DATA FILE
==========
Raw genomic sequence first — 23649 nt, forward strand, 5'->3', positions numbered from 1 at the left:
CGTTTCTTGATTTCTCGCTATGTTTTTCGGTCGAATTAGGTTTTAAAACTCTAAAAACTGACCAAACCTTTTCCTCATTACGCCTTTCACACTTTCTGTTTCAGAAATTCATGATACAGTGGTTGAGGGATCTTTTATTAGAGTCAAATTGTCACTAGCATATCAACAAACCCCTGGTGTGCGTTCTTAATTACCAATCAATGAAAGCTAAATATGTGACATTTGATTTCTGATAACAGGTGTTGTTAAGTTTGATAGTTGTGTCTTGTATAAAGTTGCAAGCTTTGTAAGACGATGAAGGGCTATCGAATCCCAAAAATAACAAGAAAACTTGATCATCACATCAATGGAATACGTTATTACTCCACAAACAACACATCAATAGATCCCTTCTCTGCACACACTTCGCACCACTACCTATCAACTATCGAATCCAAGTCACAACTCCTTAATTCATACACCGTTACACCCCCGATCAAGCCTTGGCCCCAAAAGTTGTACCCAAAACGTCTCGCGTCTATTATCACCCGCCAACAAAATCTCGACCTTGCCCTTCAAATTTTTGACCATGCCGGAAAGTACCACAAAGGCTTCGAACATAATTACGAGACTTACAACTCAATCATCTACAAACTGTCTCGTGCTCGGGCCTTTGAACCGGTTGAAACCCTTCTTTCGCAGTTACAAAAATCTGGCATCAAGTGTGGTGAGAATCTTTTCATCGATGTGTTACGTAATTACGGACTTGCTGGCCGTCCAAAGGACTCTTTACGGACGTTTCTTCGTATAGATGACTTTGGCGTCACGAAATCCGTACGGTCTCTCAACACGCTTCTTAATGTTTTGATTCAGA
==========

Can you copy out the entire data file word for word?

Raw genomic sequence first — 23649 nt, forward strand, 5'->3', positions numbered from 1 at the left:
CGTTTCTTGATTTCTCGCTATGTTTTTCGGTCGAATTAGGTTTTAAAACTCTAAAAACTGACCAAACCTTTTCCTCATTACGCCTTTCACACTTTCTGTTTCAGAAATTCATGATACAGTGGTTGAGGGATCTTTTATTAGAGTCAAATTGTCACTAGCATATCAACAAACCCCTGGTGTGCGTTCTTAATTACCAATCAATGAAAGCTAAATATGTGACATTTGATTTCTGATAACAGGTGTTGTTAAGTTTGATAGTTGTGTCTTGTATAAAGTTGCAAGCTTTGTAAGACGATGAAGGGCTATCGAATCCCAAAAATAACAAGAAAACTTGATCATCACATCAATGGAATACGTTATTACTCCACAAACAACACATCAATAGATCCCTTCTCTGCACACACTTCGCACCACTACCTATCAACTATCGAATCCAAGTCACAACTCCTTAATTCATACACCGTTACACCCCCGATCAAGCCTTGGCCCCAAAAGTTGTACCCAAAACGTCTCGCGTCTATTATCACCCGCCAACAAAATCTCGACCTTGCCCTTCAAATTTTTGACCATGCCGGAAAGTACCACAAAGGCTTCGAACATAATTACGAGACTTACAACTCAATCATCTACAAACTGTCTCGTGCTCGGGCCTTTGAACCGGTTGAAACCCTTCTTTCGCAGTTACAAAAATCTGGCATCAAGTGTGGTGAGAATCTTTTCATCGATGTGTTACGTAATTACGGACTTGCTGGCCGTCCAAAGGACTCTTTACGGACGTTTCTTCGTATAGATGACTTTGGCGTCACGAAATCCGTACGGTCTCTCAACACGCTTCTTAATGTTTTGATTCAGA